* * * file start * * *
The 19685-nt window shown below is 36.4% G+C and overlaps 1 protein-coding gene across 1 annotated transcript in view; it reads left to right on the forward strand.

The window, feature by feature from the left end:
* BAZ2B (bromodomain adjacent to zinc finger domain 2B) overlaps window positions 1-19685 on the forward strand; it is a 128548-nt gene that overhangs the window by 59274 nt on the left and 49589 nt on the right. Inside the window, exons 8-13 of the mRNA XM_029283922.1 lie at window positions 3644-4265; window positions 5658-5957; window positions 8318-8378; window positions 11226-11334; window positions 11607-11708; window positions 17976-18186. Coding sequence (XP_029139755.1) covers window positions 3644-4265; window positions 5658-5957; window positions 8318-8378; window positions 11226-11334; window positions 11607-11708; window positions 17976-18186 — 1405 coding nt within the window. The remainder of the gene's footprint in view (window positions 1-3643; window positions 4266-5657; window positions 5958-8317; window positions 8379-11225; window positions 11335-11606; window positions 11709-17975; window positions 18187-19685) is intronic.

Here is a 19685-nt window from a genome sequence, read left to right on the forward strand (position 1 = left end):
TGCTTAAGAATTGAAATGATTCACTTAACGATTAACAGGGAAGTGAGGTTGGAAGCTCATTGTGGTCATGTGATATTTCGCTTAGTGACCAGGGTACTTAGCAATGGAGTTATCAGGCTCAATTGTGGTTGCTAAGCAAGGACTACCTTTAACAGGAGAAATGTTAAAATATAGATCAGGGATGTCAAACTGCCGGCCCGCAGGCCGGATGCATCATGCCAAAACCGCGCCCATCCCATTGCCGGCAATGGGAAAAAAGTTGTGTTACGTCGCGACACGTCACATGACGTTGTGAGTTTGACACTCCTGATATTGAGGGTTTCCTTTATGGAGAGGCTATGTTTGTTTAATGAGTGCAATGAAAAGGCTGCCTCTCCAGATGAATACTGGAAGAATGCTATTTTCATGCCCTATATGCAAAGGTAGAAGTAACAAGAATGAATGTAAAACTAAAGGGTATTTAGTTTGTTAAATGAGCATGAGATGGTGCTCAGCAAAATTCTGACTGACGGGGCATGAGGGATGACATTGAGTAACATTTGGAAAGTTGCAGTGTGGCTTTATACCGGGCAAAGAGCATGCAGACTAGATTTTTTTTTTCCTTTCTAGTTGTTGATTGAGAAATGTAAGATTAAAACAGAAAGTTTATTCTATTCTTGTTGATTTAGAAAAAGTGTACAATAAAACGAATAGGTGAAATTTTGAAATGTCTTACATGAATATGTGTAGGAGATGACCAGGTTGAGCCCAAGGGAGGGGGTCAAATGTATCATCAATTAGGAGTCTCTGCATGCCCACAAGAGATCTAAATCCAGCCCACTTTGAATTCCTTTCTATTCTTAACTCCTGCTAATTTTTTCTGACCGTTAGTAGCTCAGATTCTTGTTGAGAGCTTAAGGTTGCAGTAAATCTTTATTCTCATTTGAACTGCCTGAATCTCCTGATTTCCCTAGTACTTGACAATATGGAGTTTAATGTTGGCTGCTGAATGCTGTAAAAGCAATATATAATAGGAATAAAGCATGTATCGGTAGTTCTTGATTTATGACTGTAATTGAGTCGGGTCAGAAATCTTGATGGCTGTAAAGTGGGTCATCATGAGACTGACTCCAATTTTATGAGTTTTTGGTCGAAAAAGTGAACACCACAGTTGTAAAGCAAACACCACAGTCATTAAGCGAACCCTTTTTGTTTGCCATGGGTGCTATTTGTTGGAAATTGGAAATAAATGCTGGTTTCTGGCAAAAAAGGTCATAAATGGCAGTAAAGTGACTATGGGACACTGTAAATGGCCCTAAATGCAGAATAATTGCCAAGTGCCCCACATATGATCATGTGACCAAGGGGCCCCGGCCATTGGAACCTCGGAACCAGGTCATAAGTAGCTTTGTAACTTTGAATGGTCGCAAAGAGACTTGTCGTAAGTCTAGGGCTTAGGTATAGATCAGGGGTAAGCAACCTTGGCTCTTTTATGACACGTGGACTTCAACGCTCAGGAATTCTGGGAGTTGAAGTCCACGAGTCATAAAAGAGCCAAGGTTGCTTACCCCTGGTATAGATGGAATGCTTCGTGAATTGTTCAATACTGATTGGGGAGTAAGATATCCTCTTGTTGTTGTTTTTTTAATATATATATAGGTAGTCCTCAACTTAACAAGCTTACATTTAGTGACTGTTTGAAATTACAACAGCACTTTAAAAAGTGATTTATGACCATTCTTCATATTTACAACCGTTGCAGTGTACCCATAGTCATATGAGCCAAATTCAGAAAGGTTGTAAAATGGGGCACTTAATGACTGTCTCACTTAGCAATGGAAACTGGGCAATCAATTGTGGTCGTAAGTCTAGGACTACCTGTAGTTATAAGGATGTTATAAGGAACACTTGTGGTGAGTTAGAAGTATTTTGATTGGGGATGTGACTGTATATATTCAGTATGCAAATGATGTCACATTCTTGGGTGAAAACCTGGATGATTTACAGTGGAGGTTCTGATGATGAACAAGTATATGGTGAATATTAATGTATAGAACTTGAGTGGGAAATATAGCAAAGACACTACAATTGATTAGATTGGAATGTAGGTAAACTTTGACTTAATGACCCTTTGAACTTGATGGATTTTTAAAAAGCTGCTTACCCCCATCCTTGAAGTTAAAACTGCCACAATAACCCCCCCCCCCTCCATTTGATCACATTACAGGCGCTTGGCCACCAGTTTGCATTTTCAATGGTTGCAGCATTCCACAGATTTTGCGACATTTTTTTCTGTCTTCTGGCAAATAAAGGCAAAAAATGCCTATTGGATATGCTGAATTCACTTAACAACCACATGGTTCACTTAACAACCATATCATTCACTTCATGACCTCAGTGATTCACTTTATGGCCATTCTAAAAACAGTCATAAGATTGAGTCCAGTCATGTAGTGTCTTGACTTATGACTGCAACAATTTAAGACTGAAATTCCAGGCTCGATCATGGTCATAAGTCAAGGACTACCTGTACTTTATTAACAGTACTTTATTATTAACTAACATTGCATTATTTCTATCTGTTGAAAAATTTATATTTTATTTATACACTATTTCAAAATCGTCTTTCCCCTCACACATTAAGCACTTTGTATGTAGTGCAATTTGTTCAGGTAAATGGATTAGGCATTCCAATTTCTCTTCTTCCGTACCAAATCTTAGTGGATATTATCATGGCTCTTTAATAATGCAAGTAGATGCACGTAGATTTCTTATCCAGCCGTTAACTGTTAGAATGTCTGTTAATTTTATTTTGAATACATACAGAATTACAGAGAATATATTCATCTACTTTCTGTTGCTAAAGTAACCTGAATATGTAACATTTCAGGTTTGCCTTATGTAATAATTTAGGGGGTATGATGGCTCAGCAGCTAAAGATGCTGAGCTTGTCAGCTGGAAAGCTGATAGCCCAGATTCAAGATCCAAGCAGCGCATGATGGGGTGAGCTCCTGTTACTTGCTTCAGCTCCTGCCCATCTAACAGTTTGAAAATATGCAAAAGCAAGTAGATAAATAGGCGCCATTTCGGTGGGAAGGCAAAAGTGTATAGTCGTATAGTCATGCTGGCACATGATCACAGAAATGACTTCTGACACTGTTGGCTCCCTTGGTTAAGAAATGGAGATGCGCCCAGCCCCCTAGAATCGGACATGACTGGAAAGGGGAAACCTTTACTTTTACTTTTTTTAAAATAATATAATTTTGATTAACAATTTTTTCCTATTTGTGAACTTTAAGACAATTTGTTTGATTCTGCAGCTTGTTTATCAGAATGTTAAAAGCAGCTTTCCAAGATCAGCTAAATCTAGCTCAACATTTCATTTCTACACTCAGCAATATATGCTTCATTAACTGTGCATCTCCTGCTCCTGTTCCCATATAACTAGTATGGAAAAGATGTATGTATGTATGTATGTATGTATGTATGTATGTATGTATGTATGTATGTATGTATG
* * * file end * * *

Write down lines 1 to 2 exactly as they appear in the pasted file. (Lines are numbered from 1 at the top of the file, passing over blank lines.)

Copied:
The 19685-nt window shown below is 36.4% G+C and overlaps 1 protein-coding gene across 1 annotated transcript in view; it reads left to right on the forward strand.

The window, feature by feature from the left end: